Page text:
Since 2002 Daybreak Rotary has supported, mentored and encouraged students to excel in school and pursue higher education as a real, attainable goal in their lives through its Legacy for Learning program. Learn about Maurisa, one of Daybreak Rotary's Legacy for Learning grant recipients, as she embarks on an important new endeavor.


Speaking out, singing out, moving up: For Kirkwood graduate Maurisa Clark, encouragement and support came early

Nearly a decade ago, a young girl from Cedar Rapids heard a message she might not have clearly understood at the time. At her 2007 Polk Elementary School graduation
ceremony, she received a certificate and a pledge: Stay in school, work hard. Help for a college education would be waiting, down the line.

Now, in mid-2016 Maurisa Clark is a student realizing the completion of that promise.

Clark is among more than 1,800 Kirkwood Community College graduates completing degree, certificate and diploma programs this year. She spent the last several years not
only advancing in high school and college studies but also volunteering and developing leadership in youth and community programs.

Clark’s progress was aided in large part by a scholarship created by Cedar Rapids Daybreak Rotary Club. Nearly 20 years ago the club created the Legacy for Learning program, with a vision of encouraging Polk students to reach for higher goals and educational success.

The efforts began in 1996, with club members volunteering time at Polk Elementary in classrooms and donations for school projects and supplies. By 2002 Daybreak members
felt the time was right to take the mentoring and encouragement to the next level, encouraging students to excel in school and pursue higher education as a real, attainable goal in their lives.

Linda Henecke is president and executive director of Big Brothers/Big Sisters of Cedar Rapids and also chairs the Legacy for Learning team with Daybreak Rotary. She calls Clark’s progress so far “a great, hopeful example” of the goals the club set out for area students. “We are delighted that Maurisa has taken her ambition and dreams to this first level of success. Daybreak Rotary is proud of her and wish her great things as she continues to pursue her goals. Her story is exactly why we started Legacy for Learning all those years ago,” Henecke added.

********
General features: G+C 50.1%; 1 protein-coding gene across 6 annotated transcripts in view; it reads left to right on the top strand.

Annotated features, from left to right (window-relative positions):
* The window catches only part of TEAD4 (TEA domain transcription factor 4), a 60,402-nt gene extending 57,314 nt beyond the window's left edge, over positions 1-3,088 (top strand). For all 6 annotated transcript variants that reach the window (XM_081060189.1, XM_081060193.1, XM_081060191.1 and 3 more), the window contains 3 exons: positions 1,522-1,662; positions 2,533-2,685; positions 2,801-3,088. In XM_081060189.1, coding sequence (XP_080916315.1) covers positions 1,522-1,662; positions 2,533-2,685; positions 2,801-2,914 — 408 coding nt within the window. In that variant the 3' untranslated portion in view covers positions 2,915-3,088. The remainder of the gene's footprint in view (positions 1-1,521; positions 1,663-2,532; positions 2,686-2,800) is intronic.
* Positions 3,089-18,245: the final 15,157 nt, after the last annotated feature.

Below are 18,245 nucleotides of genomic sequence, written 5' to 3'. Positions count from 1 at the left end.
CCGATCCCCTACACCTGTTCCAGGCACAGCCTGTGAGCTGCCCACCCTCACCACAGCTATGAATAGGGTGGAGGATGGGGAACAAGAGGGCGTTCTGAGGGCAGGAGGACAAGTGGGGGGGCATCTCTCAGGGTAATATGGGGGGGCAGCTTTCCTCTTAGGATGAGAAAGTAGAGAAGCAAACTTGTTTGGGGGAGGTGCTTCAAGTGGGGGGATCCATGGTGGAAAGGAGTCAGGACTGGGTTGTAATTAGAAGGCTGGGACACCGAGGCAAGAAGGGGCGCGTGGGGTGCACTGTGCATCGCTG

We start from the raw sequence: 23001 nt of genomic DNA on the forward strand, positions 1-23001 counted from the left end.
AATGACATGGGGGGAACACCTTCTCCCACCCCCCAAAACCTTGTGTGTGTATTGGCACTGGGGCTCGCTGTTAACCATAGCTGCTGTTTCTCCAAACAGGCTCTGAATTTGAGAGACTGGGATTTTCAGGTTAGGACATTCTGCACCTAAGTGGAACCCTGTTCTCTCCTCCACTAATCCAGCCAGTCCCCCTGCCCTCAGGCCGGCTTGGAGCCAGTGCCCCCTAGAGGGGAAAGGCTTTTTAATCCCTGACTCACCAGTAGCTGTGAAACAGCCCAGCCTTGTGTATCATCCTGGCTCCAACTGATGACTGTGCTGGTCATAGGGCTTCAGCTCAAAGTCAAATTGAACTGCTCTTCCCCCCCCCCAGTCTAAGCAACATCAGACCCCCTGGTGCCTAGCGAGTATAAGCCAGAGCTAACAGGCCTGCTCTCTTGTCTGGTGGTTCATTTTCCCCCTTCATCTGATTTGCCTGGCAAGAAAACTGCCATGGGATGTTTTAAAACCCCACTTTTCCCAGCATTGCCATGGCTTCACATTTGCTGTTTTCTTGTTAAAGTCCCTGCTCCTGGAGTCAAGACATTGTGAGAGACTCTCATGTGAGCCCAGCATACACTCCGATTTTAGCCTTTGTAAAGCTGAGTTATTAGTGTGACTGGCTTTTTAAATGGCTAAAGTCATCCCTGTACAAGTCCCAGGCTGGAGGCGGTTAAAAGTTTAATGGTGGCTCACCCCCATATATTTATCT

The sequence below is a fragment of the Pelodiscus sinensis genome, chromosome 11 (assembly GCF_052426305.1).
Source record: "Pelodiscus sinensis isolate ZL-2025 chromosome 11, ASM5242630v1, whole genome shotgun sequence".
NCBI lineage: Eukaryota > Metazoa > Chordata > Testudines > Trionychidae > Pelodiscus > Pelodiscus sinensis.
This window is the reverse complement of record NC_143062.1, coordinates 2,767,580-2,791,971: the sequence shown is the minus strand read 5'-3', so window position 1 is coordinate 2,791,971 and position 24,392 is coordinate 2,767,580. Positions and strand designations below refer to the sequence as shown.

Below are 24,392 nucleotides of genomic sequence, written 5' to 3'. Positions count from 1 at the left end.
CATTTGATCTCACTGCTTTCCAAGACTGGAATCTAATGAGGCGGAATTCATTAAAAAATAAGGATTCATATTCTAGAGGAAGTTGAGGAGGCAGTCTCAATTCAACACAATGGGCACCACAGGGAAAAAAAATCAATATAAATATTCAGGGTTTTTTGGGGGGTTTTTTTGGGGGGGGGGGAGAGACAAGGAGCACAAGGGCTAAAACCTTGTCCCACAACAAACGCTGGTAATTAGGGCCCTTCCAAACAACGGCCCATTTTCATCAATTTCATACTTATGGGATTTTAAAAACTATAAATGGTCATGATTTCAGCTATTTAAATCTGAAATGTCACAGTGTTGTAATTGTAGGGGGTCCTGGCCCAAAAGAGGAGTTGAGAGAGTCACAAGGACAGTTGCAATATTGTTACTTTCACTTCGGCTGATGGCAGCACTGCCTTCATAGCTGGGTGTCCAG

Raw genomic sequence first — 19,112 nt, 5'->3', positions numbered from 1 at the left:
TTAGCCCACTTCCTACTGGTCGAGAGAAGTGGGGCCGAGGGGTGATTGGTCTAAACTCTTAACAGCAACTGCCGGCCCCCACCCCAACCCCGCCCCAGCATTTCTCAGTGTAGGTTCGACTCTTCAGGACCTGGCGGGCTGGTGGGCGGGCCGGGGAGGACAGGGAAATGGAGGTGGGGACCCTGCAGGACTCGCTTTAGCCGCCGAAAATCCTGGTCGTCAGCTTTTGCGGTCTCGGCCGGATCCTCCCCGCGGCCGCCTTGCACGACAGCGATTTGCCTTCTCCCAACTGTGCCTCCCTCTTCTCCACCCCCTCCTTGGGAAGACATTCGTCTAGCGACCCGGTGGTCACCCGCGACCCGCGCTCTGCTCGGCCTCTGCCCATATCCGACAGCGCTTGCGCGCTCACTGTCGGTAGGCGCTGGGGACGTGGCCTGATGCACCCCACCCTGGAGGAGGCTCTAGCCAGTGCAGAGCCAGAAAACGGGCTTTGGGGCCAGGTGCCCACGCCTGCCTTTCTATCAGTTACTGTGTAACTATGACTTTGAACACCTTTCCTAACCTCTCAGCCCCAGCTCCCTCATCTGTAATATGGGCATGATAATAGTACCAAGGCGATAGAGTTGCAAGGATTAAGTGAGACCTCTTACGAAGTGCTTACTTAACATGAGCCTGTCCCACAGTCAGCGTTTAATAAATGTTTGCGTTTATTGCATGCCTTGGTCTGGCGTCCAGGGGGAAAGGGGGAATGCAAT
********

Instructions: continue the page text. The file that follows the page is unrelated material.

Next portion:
In addition to her school work toward a law enforcement career, Clark has also been active in vocal music. She also took her preforming interests to a new level, being part of the company performing the musical Dreamgirls at Theatre Cedar Rapids. In the spring 2015 production she played the character Charlene and sang in ensemble numbers. “It was my first time ever acting and performing onstage. I loved it,” Clark said.

During the past several years, Clark has also been involved in several community organizations and activities. Those included Cedar Rapids NAACP events and the Youth Think Tank. Clark calls the latter “a program to try to keep kids off the streets and give them worthwhile things to do.” She recalls one project involving a local music producer who runs a recording studio.


“We got to visit his studio, and he gave some of us a chance to do a recording of our singing. That was fun,” Clark said.


Local events and neighborhood needs also gave Clark the opportunity to take a serious leadership turn. When gun-related violence in Cedar Rapids reached a critical level in early 2015, Clark was part of community-based discussions and demonstrations calling for calm and understanding in the city. Her efforts included being an on-camera spokesperson for the discussions on local TV stations. Clark plans to take her associate’s degree in Criminal Justice to Mount Mercy University this fall, where she will pursue a baccalaureate degree in criminal justice. Along the way, she will likely also continue her involvement in community volunteering and maybe another musical role on a stage or performance hall.